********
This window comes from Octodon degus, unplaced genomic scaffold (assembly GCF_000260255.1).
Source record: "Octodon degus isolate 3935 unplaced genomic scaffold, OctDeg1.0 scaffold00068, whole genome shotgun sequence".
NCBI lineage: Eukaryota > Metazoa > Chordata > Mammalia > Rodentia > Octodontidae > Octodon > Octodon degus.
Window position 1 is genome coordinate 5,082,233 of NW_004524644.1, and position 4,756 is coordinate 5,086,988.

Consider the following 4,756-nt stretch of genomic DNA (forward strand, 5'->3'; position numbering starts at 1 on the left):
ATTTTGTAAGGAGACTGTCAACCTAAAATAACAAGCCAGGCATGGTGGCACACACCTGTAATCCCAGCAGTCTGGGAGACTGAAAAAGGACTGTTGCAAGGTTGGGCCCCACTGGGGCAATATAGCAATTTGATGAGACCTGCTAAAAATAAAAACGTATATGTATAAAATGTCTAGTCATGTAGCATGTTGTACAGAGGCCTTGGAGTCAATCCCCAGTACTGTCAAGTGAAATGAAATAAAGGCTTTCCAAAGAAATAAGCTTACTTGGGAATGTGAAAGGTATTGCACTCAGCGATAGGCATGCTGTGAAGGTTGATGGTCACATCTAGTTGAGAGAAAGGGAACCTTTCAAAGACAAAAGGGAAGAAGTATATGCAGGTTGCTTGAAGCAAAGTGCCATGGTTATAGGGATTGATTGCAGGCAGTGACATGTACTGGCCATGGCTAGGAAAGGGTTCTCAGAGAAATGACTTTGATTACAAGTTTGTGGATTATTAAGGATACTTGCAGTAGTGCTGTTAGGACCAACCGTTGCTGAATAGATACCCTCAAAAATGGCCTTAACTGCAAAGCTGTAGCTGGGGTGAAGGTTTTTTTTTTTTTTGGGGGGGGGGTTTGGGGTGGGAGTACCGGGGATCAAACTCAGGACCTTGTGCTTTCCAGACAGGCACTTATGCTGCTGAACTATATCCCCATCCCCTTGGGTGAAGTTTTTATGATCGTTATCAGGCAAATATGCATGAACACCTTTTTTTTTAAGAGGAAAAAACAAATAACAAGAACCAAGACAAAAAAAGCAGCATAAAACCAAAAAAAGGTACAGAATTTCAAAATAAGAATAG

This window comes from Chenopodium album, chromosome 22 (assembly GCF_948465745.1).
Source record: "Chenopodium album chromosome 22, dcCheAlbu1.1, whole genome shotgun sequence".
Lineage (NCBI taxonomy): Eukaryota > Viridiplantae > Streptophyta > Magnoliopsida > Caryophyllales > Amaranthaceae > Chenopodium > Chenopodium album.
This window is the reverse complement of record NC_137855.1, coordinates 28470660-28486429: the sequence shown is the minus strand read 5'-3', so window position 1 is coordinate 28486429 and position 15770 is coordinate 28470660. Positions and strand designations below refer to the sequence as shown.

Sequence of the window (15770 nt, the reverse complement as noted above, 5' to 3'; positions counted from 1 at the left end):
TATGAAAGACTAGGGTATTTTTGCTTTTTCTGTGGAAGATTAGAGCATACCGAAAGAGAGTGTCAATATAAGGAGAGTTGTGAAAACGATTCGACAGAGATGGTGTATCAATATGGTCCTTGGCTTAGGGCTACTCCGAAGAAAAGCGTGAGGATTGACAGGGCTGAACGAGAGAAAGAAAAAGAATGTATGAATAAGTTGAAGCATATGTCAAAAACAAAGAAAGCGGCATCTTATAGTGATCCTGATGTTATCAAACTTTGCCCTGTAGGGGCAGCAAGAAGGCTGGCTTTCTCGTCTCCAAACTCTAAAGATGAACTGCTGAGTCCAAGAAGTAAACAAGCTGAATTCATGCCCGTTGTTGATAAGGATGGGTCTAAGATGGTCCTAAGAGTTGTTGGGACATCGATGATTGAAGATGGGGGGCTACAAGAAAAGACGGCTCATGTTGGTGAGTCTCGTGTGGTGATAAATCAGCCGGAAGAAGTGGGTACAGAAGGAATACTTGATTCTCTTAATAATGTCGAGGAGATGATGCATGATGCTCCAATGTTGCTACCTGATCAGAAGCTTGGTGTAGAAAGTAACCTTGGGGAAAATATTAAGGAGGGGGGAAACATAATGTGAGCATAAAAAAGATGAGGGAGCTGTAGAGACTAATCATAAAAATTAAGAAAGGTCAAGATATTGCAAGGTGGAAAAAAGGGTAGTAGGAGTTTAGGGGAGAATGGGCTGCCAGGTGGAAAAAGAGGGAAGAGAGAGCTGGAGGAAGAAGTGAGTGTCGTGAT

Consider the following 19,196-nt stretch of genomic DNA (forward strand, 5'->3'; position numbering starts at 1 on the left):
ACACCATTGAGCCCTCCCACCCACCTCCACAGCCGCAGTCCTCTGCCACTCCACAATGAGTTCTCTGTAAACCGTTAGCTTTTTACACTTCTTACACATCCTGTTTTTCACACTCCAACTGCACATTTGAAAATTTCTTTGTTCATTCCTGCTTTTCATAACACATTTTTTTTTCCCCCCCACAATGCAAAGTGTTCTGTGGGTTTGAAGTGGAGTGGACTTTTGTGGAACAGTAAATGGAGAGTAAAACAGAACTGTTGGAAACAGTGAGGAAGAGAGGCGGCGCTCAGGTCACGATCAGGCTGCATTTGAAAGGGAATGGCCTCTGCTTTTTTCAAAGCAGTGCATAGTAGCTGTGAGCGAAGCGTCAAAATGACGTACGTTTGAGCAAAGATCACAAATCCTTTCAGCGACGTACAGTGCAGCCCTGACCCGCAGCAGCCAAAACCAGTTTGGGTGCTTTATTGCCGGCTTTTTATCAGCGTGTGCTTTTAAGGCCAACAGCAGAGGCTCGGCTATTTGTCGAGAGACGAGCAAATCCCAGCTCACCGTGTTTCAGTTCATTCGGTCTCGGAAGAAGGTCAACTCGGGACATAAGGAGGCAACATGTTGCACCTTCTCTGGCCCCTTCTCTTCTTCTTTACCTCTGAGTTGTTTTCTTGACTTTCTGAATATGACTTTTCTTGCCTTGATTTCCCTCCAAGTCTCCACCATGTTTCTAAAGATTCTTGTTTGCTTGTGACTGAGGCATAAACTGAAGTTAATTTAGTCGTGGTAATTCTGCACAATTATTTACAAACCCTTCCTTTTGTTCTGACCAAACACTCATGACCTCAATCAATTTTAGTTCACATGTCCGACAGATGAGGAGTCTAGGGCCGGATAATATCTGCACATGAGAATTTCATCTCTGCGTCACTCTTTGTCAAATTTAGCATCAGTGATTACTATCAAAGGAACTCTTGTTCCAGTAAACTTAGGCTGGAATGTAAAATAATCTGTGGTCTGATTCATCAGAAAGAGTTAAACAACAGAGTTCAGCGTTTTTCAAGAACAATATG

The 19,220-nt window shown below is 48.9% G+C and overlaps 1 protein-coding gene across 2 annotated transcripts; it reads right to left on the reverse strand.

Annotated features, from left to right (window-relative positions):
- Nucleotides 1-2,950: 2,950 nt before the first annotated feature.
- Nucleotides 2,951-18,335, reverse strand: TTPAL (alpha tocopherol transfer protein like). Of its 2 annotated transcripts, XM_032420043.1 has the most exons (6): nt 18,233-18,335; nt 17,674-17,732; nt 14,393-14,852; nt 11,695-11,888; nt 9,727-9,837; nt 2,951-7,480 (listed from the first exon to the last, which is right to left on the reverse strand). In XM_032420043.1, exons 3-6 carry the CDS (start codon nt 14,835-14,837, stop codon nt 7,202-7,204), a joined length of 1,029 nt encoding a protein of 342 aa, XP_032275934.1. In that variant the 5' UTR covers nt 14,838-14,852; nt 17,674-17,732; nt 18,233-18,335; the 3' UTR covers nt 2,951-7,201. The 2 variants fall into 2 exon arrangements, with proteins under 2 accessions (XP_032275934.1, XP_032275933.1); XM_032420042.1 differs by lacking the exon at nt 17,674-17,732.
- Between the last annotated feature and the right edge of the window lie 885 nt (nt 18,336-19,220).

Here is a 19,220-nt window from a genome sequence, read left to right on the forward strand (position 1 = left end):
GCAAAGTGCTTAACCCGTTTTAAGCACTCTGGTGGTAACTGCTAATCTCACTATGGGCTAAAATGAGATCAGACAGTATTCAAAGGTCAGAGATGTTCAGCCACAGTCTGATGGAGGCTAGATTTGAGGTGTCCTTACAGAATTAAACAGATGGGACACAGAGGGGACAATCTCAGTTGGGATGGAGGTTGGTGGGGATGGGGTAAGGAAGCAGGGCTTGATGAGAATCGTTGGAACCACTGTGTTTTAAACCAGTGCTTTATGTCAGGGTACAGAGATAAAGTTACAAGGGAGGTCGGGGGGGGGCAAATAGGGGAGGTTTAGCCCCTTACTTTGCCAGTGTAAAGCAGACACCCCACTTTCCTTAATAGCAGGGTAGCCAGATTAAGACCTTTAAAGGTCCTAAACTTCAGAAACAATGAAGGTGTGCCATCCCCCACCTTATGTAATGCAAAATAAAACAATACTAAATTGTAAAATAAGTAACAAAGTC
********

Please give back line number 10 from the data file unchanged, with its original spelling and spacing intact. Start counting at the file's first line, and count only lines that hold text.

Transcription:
This window is the reverse complement of record NC_137855.1, coordinates 28470660-28486429: the sequence shown is the minus strand read 5'-3', so window position 1 is coordinate 28486429 and position 15770 is coordinate 28470660. Positions and strand designations below refer to the sequence as shown.